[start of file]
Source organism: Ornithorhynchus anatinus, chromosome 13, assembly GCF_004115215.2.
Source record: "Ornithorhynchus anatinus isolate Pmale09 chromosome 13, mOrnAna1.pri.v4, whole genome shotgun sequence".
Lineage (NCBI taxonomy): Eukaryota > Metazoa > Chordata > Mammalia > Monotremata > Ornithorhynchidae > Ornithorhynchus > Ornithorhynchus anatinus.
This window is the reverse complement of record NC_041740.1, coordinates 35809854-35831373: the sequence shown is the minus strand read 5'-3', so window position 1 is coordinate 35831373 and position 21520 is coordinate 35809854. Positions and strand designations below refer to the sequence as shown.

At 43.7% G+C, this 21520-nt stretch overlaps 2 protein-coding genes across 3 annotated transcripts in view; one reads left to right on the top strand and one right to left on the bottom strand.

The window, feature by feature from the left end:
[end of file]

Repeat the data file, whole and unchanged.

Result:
Source organism: Ornithorhynchus anatinus, chromosome 13, assembly GCF_004115215.2.
Source record: "Ornithorhynchus anatinus isolate Pmale09 chromosome 13, mOrnAna1.pri.v4, whole genome shotgun sequence".
Lineage (NCBI taxonomy): Eukaryota > Metazoa > Chordata > Mammalia > Monotremata > Ornithorhynchidae > Ornithorhynchus > Ornithorhynchus anatinus.
This window is the reverse complement of record NC_041740.1, coordinates 35809854-35831373: the sequence shown is the minus strand read 5'-3', so window position 1 is coordinate 35831373 and position 21520 is coordinate 35809854. Positions and strand designations below refer to the sequence as shown.

At 43.7% G+C, this 21520-nt stretch overlaps 2 protein-coding genes across 3 annotated transcripts in view; one reads left to right on the top strand and one right to left on the bottom strand.

The window, feature by feature from the left end: